Researchers have found that alcohol may be exerting an epigenetic effect on heavy drinkers. The epigenome refers to chemical tags that are added to the genome and can have a powerful influence on gene expression. This work, reported in Alcoholism: Clinical & Experimental Research, suggests that binge or heavy drinking could have a lasting impact on gene expression. That genetic change may also cause people to want to drink even more alcohol.
"We found that people who drink heavily may be changing their DNA in a way that makes them crave alcohol even more," said the senior author of the study Distinguished Professor Dipak K. Sarkar, the Director of the Endocrine Program in the Department of Animal Sciences at Rutgers University-New Brunswick. "This may help explain why alcoholism is such a powerful addiction, and may one day contribute to new ways to treat alcoholism or help prevent at-risk people from becoming addicted."
Alcohol has remained popular in many cultures around the world for centuries, and alcohol abuse is common. The World Health Organization estimates that 3 million people die every year from irresponsible alcohol use, which is about five percent of all deaths. It's especially bad in certain groups - it causes about 13.5 percent of all deaths in those aged 20 to 39 years. Alcohol has a causative influence on over 200 health disorders and is to blame for a variety of other problems including car accidents and violence.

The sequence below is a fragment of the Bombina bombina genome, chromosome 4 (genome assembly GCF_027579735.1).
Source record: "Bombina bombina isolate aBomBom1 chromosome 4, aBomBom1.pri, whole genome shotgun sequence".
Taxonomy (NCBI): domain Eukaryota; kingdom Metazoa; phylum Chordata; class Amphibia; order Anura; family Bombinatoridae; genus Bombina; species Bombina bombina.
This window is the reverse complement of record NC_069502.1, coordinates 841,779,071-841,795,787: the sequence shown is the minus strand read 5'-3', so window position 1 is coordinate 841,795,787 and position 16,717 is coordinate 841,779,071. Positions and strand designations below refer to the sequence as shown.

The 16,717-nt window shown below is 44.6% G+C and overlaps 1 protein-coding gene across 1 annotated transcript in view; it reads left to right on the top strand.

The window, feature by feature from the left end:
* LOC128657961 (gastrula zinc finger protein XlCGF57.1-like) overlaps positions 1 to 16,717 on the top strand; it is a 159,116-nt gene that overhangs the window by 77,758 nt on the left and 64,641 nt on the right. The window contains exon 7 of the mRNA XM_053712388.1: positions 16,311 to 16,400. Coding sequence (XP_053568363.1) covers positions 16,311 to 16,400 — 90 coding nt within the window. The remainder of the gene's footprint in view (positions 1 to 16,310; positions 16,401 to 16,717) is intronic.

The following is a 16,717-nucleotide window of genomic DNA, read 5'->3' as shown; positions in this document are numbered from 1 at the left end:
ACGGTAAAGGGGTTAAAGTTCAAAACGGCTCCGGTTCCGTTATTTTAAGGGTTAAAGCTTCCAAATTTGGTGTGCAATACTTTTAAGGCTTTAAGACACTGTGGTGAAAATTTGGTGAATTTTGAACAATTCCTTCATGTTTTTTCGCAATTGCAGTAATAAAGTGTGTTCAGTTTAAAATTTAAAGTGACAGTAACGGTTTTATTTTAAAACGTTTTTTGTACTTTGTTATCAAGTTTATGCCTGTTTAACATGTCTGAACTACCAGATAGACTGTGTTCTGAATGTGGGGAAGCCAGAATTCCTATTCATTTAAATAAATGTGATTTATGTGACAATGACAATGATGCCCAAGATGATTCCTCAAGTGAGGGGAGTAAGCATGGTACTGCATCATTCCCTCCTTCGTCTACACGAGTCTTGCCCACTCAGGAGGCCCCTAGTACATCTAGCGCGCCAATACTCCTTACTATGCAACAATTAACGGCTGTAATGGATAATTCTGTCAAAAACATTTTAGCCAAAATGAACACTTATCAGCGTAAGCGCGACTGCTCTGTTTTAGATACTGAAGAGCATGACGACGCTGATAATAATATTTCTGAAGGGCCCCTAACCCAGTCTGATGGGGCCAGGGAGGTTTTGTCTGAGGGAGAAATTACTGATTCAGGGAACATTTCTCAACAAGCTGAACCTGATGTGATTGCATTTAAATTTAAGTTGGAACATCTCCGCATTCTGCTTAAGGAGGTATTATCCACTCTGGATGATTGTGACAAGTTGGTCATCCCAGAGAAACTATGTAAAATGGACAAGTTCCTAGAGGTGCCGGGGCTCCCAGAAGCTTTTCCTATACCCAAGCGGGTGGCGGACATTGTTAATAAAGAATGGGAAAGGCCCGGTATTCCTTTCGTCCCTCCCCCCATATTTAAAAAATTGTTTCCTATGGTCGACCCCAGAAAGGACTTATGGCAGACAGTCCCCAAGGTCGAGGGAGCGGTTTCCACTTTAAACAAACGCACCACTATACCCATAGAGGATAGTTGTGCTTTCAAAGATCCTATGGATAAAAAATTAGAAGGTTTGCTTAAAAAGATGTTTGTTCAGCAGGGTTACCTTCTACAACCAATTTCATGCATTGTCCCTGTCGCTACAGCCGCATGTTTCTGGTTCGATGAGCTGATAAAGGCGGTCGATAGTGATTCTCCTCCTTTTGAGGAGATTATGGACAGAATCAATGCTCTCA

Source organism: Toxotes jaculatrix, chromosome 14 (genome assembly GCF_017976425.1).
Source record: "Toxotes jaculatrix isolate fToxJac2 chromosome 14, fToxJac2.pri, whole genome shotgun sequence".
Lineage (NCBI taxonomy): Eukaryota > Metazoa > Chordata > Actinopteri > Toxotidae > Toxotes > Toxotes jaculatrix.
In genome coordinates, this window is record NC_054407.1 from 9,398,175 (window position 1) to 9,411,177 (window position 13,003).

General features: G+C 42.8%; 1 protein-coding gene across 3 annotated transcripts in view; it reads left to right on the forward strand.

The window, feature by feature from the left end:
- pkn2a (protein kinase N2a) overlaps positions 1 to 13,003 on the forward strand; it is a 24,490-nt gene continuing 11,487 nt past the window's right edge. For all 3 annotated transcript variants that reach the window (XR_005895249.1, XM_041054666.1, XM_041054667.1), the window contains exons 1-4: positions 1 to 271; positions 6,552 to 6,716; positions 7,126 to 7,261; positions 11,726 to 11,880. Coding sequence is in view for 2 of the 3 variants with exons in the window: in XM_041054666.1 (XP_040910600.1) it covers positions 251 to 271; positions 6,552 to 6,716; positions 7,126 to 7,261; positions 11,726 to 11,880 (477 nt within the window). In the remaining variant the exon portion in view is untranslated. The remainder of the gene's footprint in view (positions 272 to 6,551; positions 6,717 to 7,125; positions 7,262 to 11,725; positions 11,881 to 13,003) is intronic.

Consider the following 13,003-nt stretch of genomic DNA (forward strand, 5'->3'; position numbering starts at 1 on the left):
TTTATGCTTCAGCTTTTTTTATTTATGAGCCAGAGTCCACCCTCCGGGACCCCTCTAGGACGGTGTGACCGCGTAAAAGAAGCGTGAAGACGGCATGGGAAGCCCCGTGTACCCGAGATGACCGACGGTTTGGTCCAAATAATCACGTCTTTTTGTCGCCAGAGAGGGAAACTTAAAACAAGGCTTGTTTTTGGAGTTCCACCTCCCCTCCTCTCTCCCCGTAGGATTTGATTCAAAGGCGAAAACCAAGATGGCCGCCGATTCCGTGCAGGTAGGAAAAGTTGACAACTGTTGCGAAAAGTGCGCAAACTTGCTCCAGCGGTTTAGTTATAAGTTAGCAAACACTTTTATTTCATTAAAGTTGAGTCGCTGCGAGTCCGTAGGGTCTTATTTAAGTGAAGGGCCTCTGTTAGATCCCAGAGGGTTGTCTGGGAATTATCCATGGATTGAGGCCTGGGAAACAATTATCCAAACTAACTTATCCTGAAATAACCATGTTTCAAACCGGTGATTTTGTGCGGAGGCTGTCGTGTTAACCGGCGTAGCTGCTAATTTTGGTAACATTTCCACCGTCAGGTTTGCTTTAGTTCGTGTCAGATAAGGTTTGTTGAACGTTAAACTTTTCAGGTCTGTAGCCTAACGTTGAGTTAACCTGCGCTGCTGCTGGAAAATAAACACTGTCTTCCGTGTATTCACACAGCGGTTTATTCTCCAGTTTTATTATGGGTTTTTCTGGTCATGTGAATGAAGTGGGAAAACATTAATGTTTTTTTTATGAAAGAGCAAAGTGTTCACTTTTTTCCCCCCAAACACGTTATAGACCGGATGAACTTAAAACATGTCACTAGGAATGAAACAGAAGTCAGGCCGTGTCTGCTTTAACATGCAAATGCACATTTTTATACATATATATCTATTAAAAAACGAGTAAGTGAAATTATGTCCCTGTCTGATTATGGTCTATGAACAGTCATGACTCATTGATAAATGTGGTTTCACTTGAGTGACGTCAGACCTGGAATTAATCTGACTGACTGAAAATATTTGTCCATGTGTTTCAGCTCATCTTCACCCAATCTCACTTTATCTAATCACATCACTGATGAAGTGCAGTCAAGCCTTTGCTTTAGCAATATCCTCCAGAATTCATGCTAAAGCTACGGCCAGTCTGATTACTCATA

In this work, researchers at Rutgers and Yale University School of Medicine assessed how alcohol consumption was affecting two genes that are thought to help regulate alcohol intake behaviors, PER2 and POMC. The PER2 gene has an impact on the circadian clock, and the POMC gene plays a role in stress response.
After comparing moderate, heavy, and binge drinkers, the scientists found that in binge and heavy drinkers, PER2 and POMC had changed; the methylation of these genes, a common epigenetic marker, was altered. Alcohol intake has already been shown to impact methylation; this work indicates how it might be influencing certain genes. In heavy and binge drinkers, the levels of PER2 and POMC expression were also reduced. As alcohol intake increased, those genetic changes increased as well.
This work may aid in the development of biomarkers that can predict a person’s risk of binge or heavy drinking, noted Sakar.
The video above explains epigenetics. The video below explores the genetics of alcoholism.